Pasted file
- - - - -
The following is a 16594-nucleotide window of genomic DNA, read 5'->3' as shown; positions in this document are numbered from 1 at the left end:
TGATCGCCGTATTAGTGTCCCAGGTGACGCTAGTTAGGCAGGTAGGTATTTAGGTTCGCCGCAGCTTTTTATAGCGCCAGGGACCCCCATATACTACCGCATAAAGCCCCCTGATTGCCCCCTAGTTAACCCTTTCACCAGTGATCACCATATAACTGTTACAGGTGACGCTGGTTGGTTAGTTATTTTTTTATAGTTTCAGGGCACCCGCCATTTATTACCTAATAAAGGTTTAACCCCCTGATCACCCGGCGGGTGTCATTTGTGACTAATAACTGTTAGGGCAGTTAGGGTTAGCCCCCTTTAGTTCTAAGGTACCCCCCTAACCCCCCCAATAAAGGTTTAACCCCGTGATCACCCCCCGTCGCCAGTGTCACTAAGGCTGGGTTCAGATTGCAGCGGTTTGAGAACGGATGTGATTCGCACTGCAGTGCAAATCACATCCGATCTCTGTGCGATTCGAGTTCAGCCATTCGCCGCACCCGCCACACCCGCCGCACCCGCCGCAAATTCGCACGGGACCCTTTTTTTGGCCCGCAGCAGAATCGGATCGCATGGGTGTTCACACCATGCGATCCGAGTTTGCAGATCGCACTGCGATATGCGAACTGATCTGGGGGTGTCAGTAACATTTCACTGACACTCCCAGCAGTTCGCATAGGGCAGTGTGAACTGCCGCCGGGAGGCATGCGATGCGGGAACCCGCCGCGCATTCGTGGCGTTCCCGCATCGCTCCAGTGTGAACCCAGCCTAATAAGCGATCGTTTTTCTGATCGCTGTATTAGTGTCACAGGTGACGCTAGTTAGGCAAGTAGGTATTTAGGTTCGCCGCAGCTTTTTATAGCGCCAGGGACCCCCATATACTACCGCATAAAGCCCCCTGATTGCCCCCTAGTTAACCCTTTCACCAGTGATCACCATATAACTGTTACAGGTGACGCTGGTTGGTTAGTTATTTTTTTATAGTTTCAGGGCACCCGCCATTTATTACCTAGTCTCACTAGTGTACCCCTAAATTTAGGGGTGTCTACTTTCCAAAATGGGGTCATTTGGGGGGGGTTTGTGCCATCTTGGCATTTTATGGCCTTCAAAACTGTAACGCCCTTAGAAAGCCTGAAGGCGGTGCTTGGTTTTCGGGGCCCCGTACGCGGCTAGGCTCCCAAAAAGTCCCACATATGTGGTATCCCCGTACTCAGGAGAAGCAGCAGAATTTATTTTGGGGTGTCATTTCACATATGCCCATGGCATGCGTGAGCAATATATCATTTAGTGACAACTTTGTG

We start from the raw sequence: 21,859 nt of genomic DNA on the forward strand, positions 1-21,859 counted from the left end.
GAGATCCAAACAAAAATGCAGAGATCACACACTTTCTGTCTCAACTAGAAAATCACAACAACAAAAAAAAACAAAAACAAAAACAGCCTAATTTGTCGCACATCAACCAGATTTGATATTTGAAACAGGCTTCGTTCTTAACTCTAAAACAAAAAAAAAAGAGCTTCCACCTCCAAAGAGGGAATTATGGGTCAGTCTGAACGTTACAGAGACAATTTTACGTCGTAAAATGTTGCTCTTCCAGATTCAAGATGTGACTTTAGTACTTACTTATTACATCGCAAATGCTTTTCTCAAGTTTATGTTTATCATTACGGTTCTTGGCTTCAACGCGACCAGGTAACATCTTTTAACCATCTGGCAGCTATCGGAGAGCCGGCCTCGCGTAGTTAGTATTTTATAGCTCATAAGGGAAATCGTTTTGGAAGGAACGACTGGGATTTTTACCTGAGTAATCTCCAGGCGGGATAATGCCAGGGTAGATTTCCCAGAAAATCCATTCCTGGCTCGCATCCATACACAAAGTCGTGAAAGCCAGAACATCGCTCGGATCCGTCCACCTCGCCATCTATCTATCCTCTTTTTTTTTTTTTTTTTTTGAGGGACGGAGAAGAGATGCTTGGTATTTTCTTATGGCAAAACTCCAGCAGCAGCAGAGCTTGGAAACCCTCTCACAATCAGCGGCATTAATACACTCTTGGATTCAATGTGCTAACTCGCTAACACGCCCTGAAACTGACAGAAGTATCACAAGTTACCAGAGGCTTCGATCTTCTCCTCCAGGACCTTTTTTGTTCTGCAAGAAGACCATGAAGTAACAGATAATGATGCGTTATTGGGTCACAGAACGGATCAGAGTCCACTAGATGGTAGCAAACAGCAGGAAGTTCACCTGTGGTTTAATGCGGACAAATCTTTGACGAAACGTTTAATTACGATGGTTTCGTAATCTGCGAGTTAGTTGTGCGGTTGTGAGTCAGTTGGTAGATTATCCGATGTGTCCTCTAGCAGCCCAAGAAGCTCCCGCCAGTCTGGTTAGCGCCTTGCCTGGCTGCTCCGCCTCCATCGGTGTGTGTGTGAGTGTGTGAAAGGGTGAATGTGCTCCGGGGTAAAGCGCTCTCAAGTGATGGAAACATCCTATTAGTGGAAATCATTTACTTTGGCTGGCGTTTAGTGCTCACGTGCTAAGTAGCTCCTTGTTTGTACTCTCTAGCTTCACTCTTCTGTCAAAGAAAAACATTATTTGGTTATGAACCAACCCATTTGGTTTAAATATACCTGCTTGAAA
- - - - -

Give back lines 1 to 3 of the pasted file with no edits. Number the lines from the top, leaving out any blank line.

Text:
The following is a 16594-nucleotide window of genomic DNA, read 5'->3' as shown; positions in this document are numbered from 1 at the left end:
TGATCGCCGTATTAGTGTCCCAGGTGACGCTAGTTAGGCAGGTAGGTATTTAGGTTCGCCGCAGCTTTTTATAGCGCCAGGGACCCCCATATACTACCGCATAAAGCCCCCTGATTGCCCCCTAGTTAACCCTTTCACCAGTGATCACCATATAACTGTTACAGGTGACGCTGGTTGGTTAGTTATTTTTTTATAGTTTCAGGGCACCCGCCATTTATTACCTAATAAAGGTTTAACCCCCTGATCACCCGGCGGGTGTCATTTGTGACTAATAACTGTTAGGGCAGTTAGGGTTAGCCCCCTTTAGTTCTAAGGTACCCCCCTAACCCCCCCAATAAAGGTTTAACCCCGTGATCACCCCCCGTCGCCAGTGTCACTAAGGCTGGGTTCAGATTGCAGCGGTTTGAGAACGGATGTGATTCGCACTGCAGTGCAAATCACATCCGATCTCTGTGCGATTCGAGTTCAGCCATTCGCCGCACCCGCCACACCCGCCGCACCCGCCGCAAATTCGCACGGGACCCTTTTTTTGGCCCGCAGCAGAATCGGATCGCATGGGTGTTCACACCATGCGATCCGAGTTTGCAGATCGCACTGCGATATGCGAACTGATCTGGGGGTGTCAGTAACATTTCACTGACACTCCCAGCAGTTCGCATAGGGCAGTGTGAACTGCCGCCGGGAGGCATGCGATGCGGGAACCCGCCGCGCATTCGTGGCGTTCCCGCATCGCTCCAGTGTGAACCCAGCCTAATAAGCGATCGTTTTTCTGATCGCTGTATTAGTGTCACAGGTGACGCTAGTTAGGCAAGTAGGTATTTAGGTTCGCCGCAGCTTTTTATAGCGCCAGGGACCCCCATATACTACCGCATAAAGCCCCCTGATTGCCCCCTAGTTAACCCTTTCACCAGTGATCACCATATAACTGTTACAGGTGACGCTGGTTGGTTAGTTATTTTTTTATAGTTTCAGGGCACCCGCCATTTATTACCTAGTCTCACTAGTGTACCCCTAAATTTAGGGGTGTCTACTTTCCAAAATGGGGTCATTTGGGGGGGGTTTGTGCCATCTTGGCATTTTATGGCCTTCAAAACTGTAACGCCCTTAGAAAGCCTGAAGGCGGTGCTTGGTTTTCGGGGCCCCGTACGCGGCTAGGCTCCCAAAAAGTCCCACATATGTGGTATCCCCGTACTCAGGAGAAGCAGCAGAATTTATTTTGGGGTGTCATTTCACATATGCCCATGGCATGCGTGAGCAATATATCATTTAGTGACAACTTTGTG

We start from the raw sequence: 21,859 nt of genomic DNA on the forward strand, positions 1-21,859 counted from the left end.